JAKARTA - Indonesian police questioned officers from the immigration office and the Benoa Harbour authority on Friday (March 2) after seizing a luxury yacht allegedly owned by Malaysian financier Jho Low.
They seized the yacht Equanimity on Wednesday off the resort island of Bali, at the request of US authorities investigating alleged money laundering at Malaysian state fund 1Malaysia Development Berhad (1MDB).
The police are investigating if the yacht's crew had violated immigration procedures to enter Indonesian waters and are looking into the purpose of the vessel's visit in Bali, reported Jakarta Post.
"We are still in the process of matching the data we get from the yacht with the data we get from the FBI (US Federal Bureau of Investigation)," Senior Commander Daniel Tahi Monang Silitonga, deputy director for financial crimes at the National Police's detective unit, was quoted as saying.
According to the police, the yacht entered Bali's Benoa Harbour on Nov 20 last year, but its movements after arriving remain unknown.
The police questioned the South African captain of the yacht, identified as Rolf Sieboldt-Berry, and two other crew members on Thursday. They suspect the skipper deliberately turned off the automated identification system (AIS) during its voyage in Indonesian waters to avoid pursuit by the FBI, tribunnews.com reported.
A total of 29 crew members of various nationalities are under police custody on board the vessel.
Rando Purba, the lawyer of the yacht's crew, said his clients deny the allegation that they tried to avoid FBI pursuit, saying the yacht entered Indonesia for vacation purposes.
"It was to enjoy Indonesia," Rando told The Jakarta Post.
The captain, Rando said, had to turn off the AIS to "evade pirates" in the Andaman Sea before entering Phuket in Thailand. From Phuket, the yacht continued its trip to Bali with the AIS turned on, he added.
"The crew received warning from local authorities on the way from Colombo to Phuket that they were in a piracy-prone zone. They sent the warning to all yachts crossing the Andaman Sea, not only to this yacht."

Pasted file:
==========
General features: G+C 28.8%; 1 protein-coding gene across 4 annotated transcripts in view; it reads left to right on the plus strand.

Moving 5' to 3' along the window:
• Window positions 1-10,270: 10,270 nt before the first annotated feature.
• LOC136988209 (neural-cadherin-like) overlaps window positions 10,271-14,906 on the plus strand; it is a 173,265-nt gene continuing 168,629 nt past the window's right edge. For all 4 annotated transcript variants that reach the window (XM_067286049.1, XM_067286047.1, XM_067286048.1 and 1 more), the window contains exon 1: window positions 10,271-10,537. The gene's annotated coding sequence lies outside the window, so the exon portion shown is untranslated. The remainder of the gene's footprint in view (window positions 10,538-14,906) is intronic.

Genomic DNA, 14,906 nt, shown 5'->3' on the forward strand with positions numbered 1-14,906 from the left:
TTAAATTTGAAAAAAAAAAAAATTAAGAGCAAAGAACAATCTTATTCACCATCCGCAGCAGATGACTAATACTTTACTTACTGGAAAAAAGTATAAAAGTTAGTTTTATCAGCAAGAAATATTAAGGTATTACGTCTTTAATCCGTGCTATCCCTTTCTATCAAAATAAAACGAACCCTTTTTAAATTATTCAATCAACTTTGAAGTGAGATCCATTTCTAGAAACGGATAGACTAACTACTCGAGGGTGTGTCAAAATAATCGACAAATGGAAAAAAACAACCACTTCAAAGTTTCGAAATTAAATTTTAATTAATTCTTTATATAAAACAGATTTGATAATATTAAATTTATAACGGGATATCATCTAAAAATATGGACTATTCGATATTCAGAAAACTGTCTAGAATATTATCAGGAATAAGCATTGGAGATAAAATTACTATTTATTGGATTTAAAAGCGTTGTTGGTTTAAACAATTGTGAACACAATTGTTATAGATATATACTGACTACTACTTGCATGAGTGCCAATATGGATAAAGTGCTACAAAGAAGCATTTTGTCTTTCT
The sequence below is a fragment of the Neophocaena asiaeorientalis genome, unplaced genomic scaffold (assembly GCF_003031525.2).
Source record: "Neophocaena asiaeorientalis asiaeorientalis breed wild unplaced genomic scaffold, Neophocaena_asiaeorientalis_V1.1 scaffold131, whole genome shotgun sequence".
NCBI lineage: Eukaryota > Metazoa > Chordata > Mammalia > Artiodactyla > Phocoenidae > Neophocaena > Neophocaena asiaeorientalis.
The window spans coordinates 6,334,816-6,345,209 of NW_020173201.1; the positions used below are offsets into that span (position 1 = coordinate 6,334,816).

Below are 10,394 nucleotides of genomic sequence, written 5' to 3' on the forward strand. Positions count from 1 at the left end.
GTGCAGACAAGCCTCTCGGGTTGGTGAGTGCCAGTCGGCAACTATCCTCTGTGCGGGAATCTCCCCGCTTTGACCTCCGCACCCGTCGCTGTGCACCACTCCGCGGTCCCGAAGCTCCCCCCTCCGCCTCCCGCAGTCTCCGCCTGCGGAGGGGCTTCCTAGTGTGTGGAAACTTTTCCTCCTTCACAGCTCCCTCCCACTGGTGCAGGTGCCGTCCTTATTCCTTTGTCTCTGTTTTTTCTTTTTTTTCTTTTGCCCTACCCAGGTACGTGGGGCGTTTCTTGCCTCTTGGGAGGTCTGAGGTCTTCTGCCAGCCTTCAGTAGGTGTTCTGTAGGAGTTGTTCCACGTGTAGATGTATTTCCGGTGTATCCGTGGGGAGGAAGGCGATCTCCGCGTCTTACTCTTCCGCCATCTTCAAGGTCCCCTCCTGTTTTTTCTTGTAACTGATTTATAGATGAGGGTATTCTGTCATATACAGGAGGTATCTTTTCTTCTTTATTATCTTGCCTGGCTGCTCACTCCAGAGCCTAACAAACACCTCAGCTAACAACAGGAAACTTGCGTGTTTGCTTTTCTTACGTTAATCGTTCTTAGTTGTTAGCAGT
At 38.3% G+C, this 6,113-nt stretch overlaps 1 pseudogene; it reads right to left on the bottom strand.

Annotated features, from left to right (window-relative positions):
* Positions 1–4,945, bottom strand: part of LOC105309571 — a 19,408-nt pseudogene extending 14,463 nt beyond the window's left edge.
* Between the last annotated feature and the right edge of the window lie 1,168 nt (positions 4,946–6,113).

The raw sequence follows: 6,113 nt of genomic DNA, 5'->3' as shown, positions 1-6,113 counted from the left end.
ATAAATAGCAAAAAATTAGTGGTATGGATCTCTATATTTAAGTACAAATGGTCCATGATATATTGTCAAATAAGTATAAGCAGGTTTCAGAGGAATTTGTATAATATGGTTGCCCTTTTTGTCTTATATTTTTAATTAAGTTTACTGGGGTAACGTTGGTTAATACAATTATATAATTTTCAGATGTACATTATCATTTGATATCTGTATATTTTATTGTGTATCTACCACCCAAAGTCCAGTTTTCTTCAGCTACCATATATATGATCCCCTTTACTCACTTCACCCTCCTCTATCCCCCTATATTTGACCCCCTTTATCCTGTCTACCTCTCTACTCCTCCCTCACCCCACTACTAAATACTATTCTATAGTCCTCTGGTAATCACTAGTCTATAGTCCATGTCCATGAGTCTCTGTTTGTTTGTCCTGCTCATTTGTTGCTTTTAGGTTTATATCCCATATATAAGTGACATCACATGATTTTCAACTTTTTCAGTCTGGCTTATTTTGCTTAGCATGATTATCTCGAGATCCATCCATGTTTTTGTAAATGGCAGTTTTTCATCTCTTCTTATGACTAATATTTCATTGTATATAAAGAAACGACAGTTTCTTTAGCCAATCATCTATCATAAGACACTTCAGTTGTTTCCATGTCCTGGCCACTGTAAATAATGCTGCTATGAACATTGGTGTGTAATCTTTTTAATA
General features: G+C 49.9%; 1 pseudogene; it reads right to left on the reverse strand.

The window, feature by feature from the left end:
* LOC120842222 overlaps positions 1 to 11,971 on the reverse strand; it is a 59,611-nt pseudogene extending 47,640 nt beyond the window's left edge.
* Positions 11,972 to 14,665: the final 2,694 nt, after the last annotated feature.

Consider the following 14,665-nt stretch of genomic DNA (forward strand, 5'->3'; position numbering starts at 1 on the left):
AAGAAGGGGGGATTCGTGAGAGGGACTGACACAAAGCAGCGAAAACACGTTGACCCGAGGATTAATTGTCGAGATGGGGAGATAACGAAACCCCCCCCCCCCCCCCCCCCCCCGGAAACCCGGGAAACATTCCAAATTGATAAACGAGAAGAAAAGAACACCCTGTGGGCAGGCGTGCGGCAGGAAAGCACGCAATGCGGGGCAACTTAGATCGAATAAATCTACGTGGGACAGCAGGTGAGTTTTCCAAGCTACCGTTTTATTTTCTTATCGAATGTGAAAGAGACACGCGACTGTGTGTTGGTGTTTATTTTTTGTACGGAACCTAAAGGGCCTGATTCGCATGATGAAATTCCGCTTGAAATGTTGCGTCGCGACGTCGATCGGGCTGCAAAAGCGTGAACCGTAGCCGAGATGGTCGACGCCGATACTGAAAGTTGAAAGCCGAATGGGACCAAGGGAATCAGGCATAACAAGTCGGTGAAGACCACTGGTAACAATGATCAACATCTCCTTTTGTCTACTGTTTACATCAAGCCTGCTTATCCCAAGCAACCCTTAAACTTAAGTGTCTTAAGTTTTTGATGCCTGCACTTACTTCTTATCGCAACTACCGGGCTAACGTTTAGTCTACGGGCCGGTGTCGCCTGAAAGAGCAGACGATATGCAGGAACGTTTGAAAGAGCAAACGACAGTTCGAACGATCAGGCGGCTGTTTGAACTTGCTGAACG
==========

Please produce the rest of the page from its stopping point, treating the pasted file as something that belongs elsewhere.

The Cayman Island-registered yacht was reported to have travelled to at least five tourist spots in Indonesia, including Raja Ampat, in West Papua, and Maluku Islands.
Rando confirmed that Equanimity arrived in Indonesia last November and had travelled to several spots in the archipelago to entertain guests.
"The guests stayed in resorts where the yacht stopped. They had no guests staying on the yacht during the police raid," Rando said.
He also told Malaysiakini that Sieboldt-Berry told investigators he did not know who owned the vessel.
"As far as the captain is concerned, what he knows was that the yacht is owned by a company registered in Cayman Islands. He doesn't know the person behind the company because he did not see its (registration) documents," said Rando.
The 91m-long vessel has a spa, a beauty salon, a gym, a sauna, a Turkish bath and a large swimming pool, as well as a helicopter pad.
Low's whereabouts are unknown. But in a statement on Wednesday, his spokesman described the seizure of the Equanimity as an "overreach" by the US authorities.
1MDB is at the centre of money-laundering probes in at least six countries, including the United States, Switzerland and Singapore.
A total of US$4.5 billion was misappropriated from 1MDB by high-level officials of the fund and their associates, according to civil lawsuits filed by the US Department of Justice (DOJ) in the past two years.
In August 2017, the DOJ asked for a stay on its civil lawsuits seeking to seize more than US$1.7 billion in assets allegedly bought with stolen 1MDB funds because it was conducting a related criminal probe.
Among the assets sought is Equanimity, cited as a US$250 million luxury yacht bought by Low, named as a key figure in the US lawsuits. The lawsuits said Low used proceeds diverted from 1MDB to buy the yacht.